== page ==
Thursday, December 08, 2011


Actions have consequences.

A few years ago I was snappish with a woman I see a few times every week, because she did not fully grasp what I was saying due to limited English.
And by reacting in the manner that I did, I presumed too much.
Better than any verbal response could have, the look in her eyes said that I had been unkind.

Since then whenever I deal with her I make sure to be both clear and courteous. There are no words to take back, as it was a question of attitude rather than utterance. But she did not deserve the sharpness.
I have tried to make up for that by attending to my manners.
Still, I wish it hadn’t happened.

During the family’s last vacation in Switzerland I said something rough to my older brother. Under the circumstances, it was not wrong to do so. But it wasn’t right either.
And especially with my brother such things had effect.

Once when he was playing the piano in the ballroom, the owner of the hotel grumpily told him it made his head throb. My brother played very well, and learned any melody strictly by hearing it once. That’s a unique talent.
The look on his face when informed that his music was painful showed that he was hurt and baffled.
I knew that the grumpy proprietor had a monumental hangover. My brother didn’t.
He never played the piano again.

Such occurrences were like doors in his mind slamming shut. The same thing happened when he realized that I drew as well as he did, albeit with less observational honesty. He stopped drawing or painting, and henceforth feigned not to even understand either illustration or perspective.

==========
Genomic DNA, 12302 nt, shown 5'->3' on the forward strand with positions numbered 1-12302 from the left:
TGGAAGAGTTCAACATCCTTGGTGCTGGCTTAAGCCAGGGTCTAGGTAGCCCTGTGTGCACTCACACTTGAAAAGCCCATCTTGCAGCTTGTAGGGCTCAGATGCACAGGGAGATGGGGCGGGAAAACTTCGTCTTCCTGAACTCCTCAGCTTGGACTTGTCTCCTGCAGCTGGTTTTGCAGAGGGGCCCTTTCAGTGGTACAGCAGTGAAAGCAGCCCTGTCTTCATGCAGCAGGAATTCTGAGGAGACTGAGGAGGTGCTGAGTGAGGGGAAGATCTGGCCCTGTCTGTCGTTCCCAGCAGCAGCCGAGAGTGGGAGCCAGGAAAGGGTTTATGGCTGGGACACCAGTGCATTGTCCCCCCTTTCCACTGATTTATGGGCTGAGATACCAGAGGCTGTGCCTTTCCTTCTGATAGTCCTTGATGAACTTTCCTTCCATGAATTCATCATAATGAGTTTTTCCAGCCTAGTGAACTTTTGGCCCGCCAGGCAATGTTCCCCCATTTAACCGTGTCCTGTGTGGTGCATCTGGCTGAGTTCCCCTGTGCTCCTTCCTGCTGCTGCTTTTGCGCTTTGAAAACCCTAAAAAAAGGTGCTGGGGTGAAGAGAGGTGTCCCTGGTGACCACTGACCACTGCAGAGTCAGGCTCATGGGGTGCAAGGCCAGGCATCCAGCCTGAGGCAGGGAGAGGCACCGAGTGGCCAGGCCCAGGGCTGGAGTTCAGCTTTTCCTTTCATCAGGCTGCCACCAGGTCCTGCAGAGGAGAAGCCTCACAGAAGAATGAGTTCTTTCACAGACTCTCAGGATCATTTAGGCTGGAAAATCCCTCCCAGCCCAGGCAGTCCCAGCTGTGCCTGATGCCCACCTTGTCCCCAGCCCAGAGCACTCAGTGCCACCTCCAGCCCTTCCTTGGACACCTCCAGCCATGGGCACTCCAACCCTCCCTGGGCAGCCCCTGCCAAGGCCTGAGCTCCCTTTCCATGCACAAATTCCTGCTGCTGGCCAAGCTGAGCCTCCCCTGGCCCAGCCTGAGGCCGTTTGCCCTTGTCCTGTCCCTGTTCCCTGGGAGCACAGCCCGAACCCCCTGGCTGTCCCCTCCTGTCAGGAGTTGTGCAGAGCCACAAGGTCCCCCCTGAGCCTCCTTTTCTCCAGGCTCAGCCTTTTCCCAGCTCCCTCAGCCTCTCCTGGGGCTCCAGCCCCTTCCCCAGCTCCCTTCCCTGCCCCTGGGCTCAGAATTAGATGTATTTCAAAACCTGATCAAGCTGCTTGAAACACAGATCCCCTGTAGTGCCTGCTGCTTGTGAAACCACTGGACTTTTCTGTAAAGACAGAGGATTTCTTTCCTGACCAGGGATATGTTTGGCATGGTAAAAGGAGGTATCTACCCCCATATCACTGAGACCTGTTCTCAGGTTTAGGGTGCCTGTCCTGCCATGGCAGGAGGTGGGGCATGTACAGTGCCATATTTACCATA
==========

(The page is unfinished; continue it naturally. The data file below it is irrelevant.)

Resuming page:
This was both obsessive self-disrespect and incredible discipline from a remarkably sharp mind.
When mr. A--, a teacher at the local high school, took delight in ripping my brother to shreds over a period of several weeks, Tobias reacted by developing a thorough distaste for the subject that mr. A—taught, in which theretofore he had been brilliant, and failing every class in that field ever after.
Throughout his life such things caused him to limit himself.
I think that in the last years before his death so many pathways had been cut-off that he was incredibly lonesome.

Tobias is with me every day. And I wish that I had been kinder to him when both of us were boys.

Always try to make a good impression.
Actions have consequences.

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Tzipporah said...

Your brother sounds like an exceptional and sensitive soul; I am sorry you lost him.

Anonymous said...

I know what it's like to loose a brilliant brother. I lost mine three years ago this coming January. Exceptional, brilliant and self destructive in many ways. It seems to me the the brightest amoung us carry a heavy burden.

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